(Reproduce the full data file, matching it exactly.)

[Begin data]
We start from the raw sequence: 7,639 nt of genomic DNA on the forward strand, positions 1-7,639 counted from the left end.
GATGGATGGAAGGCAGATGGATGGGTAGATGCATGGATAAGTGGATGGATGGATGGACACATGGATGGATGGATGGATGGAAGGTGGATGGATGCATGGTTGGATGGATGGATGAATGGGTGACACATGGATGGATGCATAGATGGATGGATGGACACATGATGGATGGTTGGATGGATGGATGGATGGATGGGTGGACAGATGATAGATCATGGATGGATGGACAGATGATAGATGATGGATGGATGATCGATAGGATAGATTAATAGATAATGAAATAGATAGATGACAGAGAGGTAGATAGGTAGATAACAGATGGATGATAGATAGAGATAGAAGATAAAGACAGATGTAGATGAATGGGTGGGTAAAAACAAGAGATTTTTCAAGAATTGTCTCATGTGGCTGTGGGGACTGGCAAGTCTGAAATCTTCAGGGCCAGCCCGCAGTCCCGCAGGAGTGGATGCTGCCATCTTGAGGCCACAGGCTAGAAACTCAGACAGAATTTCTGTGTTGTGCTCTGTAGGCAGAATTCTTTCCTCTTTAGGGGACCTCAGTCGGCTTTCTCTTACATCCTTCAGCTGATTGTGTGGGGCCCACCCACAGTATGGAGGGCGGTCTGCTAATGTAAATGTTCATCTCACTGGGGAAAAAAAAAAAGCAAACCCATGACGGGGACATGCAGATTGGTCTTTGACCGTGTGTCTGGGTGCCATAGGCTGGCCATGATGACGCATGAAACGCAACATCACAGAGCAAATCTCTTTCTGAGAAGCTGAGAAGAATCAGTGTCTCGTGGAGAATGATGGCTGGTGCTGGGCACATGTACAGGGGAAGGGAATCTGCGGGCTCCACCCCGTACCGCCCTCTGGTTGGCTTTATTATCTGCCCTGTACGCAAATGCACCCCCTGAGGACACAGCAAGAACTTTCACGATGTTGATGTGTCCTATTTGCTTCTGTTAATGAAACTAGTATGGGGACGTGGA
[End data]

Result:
We start from the raw sequence: 7,639 nt of genomic DNA on the forward strand, positions 1-7,639 counted from the left end.
GATGGATGGAAGGCAGATGGATGGGTAGATGCATGGATAAGTGGATGGATGGATGGACACATGGATGGATGGATGGATGGAAGGTGGATGGATGCATGGTTGGATGGATGGATGAATGGGTGACACATGGATGGATGCATAGATGGATGGATGGACACATGATGGATGGTTGGATGGATGGATGGATGGATGGGTGGACAGATGATAGATCATGGATGGATGGACAGATGATAGATGATGGATGGATGATCGATAGGATAGATTAATAGATAATGAAATAGATAGATGACAGAGAGGTAGATAGGTAGATAACAGATGGATGATAGATAGAGATAGAAGATAAAGACAGATGTAGATGAATGGGTGGGTAAAAACAAGAGATTTTTCAAGAATTGTCTCATGTGGCTGTGGGGACTGGCAAGTCTGAAATCTTCAGGGCCAGCCCGCAGTCCCGCAGGAGTGGATGCTGCCATCTTGAGGCCACAGGCTAGAAACTCAGACAGAATTTCTGTGTTGTGCTCTGTAGGCAGAATTCTTTCCTCTTTAGGGGACCTCAGTCGGCTTTCTCTTACATCCTTCAGCTGATTGTGTGGGGCCCACCCACAGTATGGAGGGCGGTCTGCTAATGTAAATGTTCATCTCACTGGGGAAAAAAAAAAAGCAAACCCATGACGGGGACATGCAGATTGGTCTTTGACCGTGTGTCTGGGTGCCATAGGCTGGCCATGATGACGCATGAAACGCAACATCACAGAGCAAATCTCTTTCTGAGAAGCTGAGAAGAATCAGTGTCTCGTGGAGAATGATGGCTGGTGCTGGGCACATGTACAGGGGAAGGGAATCTGCGGGCTCCACCCCGTACCGCCCTCTGGTTGGCTTTATTATCTGCCCTGTACGCAAATGCACCCCCTGAGGACACAGCAAGAACTTTCACGATGTTGATGTGTCCTATTTGCTTCTGTTAATGAAACTAGTATGGGGACGTGGA